Like waves breaking on rock, polishing and shaping by force, the Catholic faith sands and sculpts my being. The day my soul became Catholic was the day I found out that as a divorced and remarried woman I could not receive Communion. “Truth enlightens man's intelligence and shapes his freedom,” Saint Pope John Paul II wrote in Veritatis Splendor. This is how my conversion to Catholicism has been: the fullness of truth purifying and reorienting my thought and imagination—metanoia.
On January 28, I came into full communion with the Roman Catholic Church. And on Saturday January 30, 2016 my husband and I convalidated our marriage. But the road leading to January 28, 2016 was arduous; one filled with suffering, abnegation, an insatiable desire for the person of Christ, and healing. As a divorced and remarried woman, this path included journeying through the annulment process. It also included time living faithfully by Familiaris Consortio §84, which states that divorced and remarried Catholics must live with their spouse as brother and sister.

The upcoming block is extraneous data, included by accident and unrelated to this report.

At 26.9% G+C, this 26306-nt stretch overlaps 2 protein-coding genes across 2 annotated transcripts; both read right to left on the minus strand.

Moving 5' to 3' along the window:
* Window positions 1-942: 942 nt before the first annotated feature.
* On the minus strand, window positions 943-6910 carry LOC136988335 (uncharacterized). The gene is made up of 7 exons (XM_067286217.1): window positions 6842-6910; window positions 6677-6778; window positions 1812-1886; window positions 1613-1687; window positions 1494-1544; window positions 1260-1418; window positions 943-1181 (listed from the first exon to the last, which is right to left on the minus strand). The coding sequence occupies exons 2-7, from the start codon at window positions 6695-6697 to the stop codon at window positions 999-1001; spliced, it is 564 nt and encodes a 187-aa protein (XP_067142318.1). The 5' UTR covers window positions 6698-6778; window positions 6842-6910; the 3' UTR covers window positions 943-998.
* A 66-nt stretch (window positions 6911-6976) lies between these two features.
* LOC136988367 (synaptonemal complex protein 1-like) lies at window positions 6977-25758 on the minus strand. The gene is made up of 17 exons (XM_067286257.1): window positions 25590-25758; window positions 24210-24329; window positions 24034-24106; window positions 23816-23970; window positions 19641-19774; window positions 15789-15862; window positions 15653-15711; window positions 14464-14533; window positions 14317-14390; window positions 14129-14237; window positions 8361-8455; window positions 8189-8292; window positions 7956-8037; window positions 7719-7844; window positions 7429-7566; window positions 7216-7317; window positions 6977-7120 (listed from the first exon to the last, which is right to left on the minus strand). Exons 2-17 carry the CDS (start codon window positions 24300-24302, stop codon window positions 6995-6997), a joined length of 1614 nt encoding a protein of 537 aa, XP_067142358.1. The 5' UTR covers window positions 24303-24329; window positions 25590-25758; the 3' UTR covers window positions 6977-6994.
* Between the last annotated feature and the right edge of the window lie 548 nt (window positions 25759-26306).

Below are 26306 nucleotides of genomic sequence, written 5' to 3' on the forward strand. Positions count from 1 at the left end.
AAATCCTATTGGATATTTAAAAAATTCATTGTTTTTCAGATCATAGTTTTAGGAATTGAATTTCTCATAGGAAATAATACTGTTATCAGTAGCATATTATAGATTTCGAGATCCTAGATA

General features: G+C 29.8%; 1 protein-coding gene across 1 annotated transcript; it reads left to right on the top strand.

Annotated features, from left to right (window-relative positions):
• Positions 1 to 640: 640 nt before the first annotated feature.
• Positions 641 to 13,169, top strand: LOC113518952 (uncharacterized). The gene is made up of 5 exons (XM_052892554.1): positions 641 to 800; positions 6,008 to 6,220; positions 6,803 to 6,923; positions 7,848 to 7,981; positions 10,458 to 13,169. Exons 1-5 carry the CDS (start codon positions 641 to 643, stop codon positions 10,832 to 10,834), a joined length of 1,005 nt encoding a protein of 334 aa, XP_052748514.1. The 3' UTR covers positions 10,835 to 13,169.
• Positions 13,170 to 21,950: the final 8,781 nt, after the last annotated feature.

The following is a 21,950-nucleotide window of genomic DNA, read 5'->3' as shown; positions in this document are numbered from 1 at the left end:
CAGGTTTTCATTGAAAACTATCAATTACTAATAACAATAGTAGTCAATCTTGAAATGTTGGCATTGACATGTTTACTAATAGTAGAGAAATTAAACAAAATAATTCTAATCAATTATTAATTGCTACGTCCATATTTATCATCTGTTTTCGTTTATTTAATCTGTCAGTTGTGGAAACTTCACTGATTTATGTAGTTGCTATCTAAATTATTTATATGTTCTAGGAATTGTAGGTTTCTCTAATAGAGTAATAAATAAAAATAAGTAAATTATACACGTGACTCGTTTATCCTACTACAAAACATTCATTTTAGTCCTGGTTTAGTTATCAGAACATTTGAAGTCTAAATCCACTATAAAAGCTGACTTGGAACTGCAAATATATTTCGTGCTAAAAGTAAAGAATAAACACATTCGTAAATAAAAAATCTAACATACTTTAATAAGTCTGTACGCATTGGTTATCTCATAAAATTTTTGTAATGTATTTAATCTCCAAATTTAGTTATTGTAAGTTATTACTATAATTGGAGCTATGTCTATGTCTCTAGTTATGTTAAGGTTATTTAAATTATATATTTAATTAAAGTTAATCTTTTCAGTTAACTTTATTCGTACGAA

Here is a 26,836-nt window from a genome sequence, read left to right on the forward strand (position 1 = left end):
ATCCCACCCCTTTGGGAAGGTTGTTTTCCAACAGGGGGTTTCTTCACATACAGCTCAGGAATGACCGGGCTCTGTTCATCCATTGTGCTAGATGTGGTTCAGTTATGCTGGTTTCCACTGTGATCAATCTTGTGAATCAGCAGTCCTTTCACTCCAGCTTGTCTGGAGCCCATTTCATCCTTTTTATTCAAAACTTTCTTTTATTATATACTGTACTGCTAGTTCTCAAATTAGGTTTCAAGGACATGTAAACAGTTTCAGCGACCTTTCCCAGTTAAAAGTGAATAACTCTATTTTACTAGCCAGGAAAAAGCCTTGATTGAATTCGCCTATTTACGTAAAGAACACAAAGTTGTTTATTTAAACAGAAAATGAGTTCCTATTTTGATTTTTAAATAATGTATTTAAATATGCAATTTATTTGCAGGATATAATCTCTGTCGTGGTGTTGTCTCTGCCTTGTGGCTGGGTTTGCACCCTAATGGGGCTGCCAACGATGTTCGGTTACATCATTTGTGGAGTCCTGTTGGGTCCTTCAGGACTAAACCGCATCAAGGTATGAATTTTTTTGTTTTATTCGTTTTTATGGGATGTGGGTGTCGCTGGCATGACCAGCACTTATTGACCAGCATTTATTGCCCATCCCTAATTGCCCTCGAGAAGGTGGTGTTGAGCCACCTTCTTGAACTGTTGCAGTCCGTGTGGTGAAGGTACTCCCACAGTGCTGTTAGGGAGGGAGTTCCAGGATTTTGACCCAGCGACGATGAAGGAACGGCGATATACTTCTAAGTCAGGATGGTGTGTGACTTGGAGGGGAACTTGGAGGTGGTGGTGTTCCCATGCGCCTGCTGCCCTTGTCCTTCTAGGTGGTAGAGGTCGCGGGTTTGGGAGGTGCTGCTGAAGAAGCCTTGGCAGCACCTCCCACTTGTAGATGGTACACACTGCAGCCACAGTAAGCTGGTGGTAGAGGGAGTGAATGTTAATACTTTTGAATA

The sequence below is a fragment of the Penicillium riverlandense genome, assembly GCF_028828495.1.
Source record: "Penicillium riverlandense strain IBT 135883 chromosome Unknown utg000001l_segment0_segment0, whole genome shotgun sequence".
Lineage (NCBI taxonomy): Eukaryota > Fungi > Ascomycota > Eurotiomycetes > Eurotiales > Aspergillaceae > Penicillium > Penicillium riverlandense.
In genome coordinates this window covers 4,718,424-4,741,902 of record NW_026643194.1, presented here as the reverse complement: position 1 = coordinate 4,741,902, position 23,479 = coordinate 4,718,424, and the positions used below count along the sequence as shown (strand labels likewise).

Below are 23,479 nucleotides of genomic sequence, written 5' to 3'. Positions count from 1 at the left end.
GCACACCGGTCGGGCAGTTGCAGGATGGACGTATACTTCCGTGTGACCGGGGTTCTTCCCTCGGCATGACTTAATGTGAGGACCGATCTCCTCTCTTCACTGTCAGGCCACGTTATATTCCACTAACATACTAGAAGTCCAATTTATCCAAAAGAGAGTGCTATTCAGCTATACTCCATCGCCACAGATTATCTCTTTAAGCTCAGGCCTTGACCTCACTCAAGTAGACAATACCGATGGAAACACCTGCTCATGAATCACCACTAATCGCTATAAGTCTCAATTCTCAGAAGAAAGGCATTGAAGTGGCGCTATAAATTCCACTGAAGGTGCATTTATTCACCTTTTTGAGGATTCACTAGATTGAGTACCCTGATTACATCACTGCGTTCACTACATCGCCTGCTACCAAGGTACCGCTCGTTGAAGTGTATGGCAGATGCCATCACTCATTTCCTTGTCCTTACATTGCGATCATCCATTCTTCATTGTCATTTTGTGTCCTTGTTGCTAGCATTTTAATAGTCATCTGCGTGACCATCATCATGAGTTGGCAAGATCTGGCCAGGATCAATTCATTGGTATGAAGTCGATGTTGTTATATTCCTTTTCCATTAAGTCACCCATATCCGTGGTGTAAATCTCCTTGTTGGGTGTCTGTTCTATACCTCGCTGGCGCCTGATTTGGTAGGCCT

I am nothing but a lowly handmaid of the Lord, whispering fiat to his calling. And so what I am about to say comes from that posture.
It is not possible, after reading Familiaris Consortio to walk away confused about the Church's position on the divorced and civilly remarried. Or what a divorced and civilly remarried man and woman and should do. That cannot be said about Pope Francis's new apostolic exhortation, Amoris Laetitia. Thank God it didn't exist when I was exploring Catholicism—I may not have wanted to become Catholic.